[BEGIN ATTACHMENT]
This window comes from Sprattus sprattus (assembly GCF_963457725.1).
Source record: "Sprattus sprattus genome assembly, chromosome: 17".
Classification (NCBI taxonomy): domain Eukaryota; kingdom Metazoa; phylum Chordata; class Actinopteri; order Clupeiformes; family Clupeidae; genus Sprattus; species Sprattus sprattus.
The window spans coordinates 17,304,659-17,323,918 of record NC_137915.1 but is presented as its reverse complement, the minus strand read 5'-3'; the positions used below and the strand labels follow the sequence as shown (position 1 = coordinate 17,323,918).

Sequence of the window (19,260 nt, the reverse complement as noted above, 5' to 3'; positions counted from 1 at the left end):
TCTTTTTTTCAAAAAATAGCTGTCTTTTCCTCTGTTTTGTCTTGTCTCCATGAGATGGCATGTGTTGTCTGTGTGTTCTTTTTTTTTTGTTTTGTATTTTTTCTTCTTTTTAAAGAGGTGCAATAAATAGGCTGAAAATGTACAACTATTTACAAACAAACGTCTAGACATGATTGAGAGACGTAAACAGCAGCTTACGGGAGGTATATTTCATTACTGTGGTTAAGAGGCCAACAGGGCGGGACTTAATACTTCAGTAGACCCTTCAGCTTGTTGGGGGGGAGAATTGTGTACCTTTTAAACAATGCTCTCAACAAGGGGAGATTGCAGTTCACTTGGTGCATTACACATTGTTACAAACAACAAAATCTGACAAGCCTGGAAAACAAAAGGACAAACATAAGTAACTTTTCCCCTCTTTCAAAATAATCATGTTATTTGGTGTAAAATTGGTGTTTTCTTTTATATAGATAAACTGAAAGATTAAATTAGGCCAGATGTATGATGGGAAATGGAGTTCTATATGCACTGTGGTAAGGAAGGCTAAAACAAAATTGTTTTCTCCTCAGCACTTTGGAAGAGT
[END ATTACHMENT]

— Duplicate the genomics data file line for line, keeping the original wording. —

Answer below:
This window comes from Sprattus sprattus (assembly GCF_963457725.1).
Source record: "Sprattus sprattus genome assembly, chromosome: 17".
Classification (NCBI taxonomy): domain Eukaryota; kingdom Metazoa; phylum Chordata; class Actinopteri; order Clupeiformes; family Clupeidae; genus Sprattus; species Sprattus sprattus.
The window spans coordinates 17,304,659-17,323,918 of record NC_137915.1 but is presented as its reverse complement, the minus strand read 5'-3'; the positions used below and the strand labels follow the sequence as shown (position 1 = coordinate 17,323,918).

Sequence of the window (19,260 nt, the reverse complement as noted above, 5' to 3'; positions counted from 1 at the left end):
TCTTTTTTTCAAAAAATAGCTGTCTTTTCCTCTGTTTTGTCTTGTCTCCATGAGATGGCATGTGTTGTCTGTGTGTTCTTTTTTTTTTGTTTTGTATTTTTTCTTCTTTTTAAAGAGGTGCAATAAATAGGCTGAAAATGTACAACTATTTACAAACAAACGTCTAGACATGATTGAGAGACGTAAACAGCAGCTTACGGGAGGTATATTTCATTACTGTGGTTAAGAGGCCAACAGGGCGGGACTTAATACTTCAGTAGACCCTTCAGCTTGTTGGGGGGGAGAATTGTGTACCTTTTAAACAATGCTCTCAACAAGGGGAGATTGCAGTTCACTTGGTGCATTACACATTGTTACAAACAACAAAATCTGACAAGCCTGGAAAACAAAAGGACAAACATAAGTAACTTTTCCCCTCTTTCAAAATAATCATGTTATTTGGTGTAAAATTGGTGTTTTCTTTTATATAGATAAACTGAAAGATTAAATTAGGCCAGATGTATGATGGGAAATGGAGTTCTATATGCACTGTGGTAAGGAAGGCTAAAACAAAATTGTTTTCTCCTCAGCACTTTGGAAGAGT